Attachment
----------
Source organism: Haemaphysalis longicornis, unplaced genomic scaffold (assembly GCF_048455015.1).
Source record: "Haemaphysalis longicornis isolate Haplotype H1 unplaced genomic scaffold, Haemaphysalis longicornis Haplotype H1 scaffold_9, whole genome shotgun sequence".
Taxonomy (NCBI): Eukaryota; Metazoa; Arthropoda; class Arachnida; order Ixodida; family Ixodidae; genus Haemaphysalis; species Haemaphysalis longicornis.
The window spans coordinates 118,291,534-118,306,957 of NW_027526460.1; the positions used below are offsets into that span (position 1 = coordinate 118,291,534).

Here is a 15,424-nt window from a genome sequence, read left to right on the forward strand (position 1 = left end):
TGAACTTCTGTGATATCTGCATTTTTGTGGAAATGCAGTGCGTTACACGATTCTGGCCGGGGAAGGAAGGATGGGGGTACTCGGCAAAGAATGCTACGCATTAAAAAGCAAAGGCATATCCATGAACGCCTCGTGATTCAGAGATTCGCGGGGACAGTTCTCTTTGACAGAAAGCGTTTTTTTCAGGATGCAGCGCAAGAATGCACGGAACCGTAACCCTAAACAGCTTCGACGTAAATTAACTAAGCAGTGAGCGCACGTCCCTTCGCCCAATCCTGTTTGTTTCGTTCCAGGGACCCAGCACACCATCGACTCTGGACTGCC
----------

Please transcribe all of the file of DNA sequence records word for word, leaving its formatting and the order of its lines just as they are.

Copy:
Source organism: Haemaphysalis longicornis, unplaced genomic scaffold (assembly GCF_048455015.1).
Source record: "Haemaphysalis longicornis isolate Haplotype H1 unplaced genomic scaffold, Haemaphysalis longicornis Haplotype H1 scaffold_9, whole genome shotgun sequence".
Taxonomy (NCBI): Eukaryota; Metazoa; Arthropoda; class Arachnida; order Ixodida; family Ixodidae; genus Haemaphysalis; species Haemaphysalis longicornis.
The window spans coordinates 118,291,534-118,306,957 of NW_027526460.1; the positions used below are offsets into that span (position 1 = coordinate 118,291,534).

Here is a 15,424-nt window from a genome sequence, read left to right on the forward strand (position 1 = left end):
TGAACTTCTGTGATATCTGCATTTTTGTGGAAATGCAGTGCGTTACACGATTCTGGCCGGGGAAGGAAGGATGGGGGTACTCGGCAAAGAATGCTACGCATTAAAAAGCAAAGGCATATCCATGAACGCCTCGTGATTCAGAGATTCGCGGGGACAGTTCTCTTTGACAGAAAGCGTTTTTTTCAGGATGCAGCGCAAGAATGCACGGAACCGTAACCCTAAACAGCTTCGACGTAAATTAACTAAGCAGTGAGCGCACGTCCCTTCGCCCAATCCTGTTTGTTTCGTTCCAGGGACCCAGCACACCATCGACTCTGGACTGCC